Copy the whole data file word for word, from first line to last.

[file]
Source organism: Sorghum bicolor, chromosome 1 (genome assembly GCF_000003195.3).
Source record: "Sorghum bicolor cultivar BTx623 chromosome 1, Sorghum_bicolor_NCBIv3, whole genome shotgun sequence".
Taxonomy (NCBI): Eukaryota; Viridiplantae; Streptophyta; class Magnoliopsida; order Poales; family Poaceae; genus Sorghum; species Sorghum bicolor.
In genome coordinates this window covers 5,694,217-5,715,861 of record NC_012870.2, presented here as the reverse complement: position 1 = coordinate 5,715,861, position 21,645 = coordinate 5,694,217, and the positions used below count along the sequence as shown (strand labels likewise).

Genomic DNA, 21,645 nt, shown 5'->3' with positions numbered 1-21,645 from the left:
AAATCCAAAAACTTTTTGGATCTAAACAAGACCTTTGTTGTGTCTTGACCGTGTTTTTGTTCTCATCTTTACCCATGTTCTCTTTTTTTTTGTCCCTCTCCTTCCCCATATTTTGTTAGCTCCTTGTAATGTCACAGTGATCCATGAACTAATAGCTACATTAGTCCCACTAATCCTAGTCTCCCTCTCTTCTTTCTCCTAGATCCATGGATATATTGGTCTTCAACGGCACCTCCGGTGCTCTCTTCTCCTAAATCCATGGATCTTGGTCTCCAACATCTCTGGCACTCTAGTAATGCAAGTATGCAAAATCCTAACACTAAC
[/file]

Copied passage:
Source organism: Sorghum bicolor, chromosome 1 (genome assembly GCF_000003195.3).
Source record: "Sorghum bicolor cultivar BTx623 chromosome 1, Sorghum_bicolor_NCBIv3, whole genome shotgun sequence".
Taxonomy (NCBI): Eukaryota; Viridiplantae; Streptophyta; class Magnoliopsida; order Poales; family Poaceae; genus Sorghum; species Sorghum bicolor.
In genome coordinates this window covers 5,694,217-5,715,861 of record NC_012870.2, presented here as the reverse complement: position 1 = coordinate 5,715,861, position 21,645 = coordinate 5,694,217, and the positions used below count along the sequence as shown (strand labels likewise).

Genomic DNA, 21,645 nt, shown 5'->3' with positions numbered 1-21,645 from the left:
AAATCCAAAAACTTTTTGGATCTAAACAAGACCTTTGTTGTGTCTTGACCGTGTTTTTGTTCTCATCTTTACCCATGTTCTCTTTTTTTTTGTCCCTCTCCTTCCCCATATTTTGTTAGCTCCTTGTAATGTCACAGTGATCCATGAACTAATAGCTACATTAGTCCCACTAATCCTAGTCTCCCTCTCTTCTTTCTCCTAGATCCATGGATATATTGGTCTTCAACGGCACCTCCGGTGCTCTCTTCTCCTAAATCCATGGATCTTGGTCTCCAACATCTCTGGCACTCTAGTAATGCAAGTATGCAAAATCCTAACACTAAC